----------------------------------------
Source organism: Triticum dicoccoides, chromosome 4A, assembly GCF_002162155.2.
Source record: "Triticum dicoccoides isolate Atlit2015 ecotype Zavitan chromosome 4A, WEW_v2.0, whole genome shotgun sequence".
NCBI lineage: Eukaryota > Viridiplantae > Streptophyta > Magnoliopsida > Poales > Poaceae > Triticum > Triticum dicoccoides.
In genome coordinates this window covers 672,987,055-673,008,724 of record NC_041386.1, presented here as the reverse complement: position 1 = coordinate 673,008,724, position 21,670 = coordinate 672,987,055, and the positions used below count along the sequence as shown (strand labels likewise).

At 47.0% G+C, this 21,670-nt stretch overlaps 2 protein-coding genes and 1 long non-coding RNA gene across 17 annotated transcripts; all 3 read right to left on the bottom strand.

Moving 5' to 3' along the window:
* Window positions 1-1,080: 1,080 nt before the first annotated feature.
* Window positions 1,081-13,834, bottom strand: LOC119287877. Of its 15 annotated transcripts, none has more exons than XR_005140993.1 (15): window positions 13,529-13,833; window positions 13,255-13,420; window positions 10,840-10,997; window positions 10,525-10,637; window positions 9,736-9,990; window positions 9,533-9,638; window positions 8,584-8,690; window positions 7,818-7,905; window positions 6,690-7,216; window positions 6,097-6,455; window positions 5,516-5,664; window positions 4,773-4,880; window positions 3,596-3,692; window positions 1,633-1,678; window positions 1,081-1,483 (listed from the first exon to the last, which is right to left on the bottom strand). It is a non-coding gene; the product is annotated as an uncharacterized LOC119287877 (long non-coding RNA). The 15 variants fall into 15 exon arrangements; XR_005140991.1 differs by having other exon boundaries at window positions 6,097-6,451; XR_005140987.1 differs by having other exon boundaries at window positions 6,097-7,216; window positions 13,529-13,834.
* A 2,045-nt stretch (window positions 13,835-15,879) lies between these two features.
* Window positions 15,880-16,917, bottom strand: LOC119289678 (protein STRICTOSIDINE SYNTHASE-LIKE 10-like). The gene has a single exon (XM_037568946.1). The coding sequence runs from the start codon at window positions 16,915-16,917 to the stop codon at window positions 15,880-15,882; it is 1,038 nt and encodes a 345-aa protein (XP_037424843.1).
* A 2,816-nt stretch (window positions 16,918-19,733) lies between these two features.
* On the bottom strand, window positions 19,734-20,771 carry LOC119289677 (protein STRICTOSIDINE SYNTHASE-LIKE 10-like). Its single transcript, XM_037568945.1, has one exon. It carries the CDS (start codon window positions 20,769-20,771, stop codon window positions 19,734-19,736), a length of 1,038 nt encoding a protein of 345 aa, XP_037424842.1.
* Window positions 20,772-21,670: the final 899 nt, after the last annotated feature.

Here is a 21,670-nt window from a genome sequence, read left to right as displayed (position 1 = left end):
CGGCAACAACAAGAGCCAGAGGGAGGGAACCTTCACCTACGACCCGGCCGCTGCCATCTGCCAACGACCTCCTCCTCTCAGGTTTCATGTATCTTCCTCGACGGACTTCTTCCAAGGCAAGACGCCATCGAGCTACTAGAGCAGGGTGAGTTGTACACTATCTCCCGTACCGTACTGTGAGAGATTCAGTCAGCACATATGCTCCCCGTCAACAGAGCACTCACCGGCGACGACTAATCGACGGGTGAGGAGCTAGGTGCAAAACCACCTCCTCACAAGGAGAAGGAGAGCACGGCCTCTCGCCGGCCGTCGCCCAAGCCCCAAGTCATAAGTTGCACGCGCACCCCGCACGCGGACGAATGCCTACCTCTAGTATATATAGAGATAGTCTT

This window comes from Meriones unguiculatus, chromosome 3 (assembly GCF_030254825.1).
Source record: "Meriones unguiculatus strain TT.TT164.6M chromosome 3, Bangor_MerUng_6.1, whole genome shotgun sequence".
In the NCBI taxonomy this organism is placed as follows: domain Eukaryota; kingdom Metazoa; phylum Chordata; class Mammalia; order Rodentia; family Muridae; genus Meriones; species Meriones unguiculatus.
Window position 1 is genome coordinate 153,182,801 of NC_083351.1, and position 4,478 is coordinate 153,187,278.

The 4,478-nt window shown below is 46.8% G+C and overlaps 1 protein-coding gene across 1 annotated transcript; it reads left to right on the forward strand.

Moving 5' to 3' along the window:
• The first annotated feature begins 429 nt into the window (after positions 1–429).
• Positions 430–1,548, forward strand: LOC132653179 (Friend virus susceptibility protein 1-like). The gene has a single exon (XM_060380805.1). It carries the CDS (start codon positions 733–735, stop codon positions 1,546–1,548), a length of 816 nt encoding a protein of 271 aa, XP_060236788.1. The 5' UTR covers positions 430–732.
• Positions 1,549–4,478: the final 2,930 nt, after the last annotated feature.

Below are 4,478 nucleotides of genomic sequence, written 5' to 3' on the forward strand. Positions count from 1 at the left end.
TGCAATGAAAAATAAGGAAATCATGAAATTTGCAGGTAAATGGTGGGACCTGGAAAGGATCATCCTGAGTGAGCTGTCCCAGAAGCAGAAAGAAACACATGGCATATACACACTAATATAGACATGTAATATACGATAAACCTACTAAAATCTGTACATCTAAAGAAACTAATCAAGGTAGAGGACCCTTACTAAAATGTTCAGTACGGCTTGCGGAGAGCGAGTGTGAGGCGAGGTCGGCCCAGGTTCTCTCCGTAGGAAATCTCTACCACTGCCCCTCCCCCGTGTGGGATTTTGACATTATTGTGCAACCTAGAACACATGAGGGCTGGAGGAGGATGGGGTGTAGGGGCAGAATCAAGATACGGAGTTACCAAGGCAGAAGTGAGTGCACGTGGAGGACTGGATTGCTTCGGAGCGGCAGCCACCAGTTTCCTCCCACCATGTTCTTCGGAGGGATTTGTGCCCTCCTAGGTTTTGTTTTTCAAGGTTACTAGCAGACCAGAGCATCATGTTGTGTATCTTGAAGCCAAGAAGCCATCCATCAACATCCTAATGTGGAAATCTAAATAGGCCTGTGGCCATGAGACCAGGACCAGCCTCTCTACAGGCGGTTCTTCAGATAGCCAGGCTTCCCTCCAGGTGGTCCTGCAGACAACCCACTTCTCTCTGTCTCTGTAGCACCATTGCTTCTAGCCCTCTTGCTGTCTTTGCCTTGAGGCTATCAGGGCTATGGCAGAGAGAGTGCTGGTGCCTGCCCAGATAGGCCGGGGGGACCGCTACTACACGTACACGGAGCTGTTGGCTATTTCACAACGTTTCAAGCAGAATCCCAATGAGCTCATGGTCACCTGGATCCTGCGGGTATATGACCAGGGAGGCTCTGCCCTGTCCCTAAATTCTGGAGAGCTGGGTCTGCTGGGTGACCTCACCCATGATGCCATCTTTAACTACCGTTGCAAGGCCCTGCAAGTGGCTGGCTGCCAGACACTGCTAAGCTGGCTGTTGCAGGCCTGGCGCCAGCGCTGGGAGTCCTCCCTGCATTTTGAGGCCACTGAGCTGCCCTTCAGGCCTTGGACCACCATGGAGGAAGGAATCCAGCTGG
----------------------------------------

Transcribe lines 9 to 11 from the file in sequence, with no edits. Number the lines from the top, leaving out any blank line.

* A 2,045-nt stretch (window positions 13,835-15,879) lies between these two features.
* Window positions 15,880-16,917, bottom strand: LOC119289678 (protein STRICTOSIDINE SYNTHASE-LIKE 10-like). The gene has a single exon (XM_037568946.1). The coding sequence runs from the start codon at window positions 16,915-16,917 to the stop codon at window positions 15,880-15,882; it is 1,038 nt and encodes a 345-aa protein (XP_037424843.1).
* A 2,816-nt stretch (window positions 16,918-19,733) lies between these two features.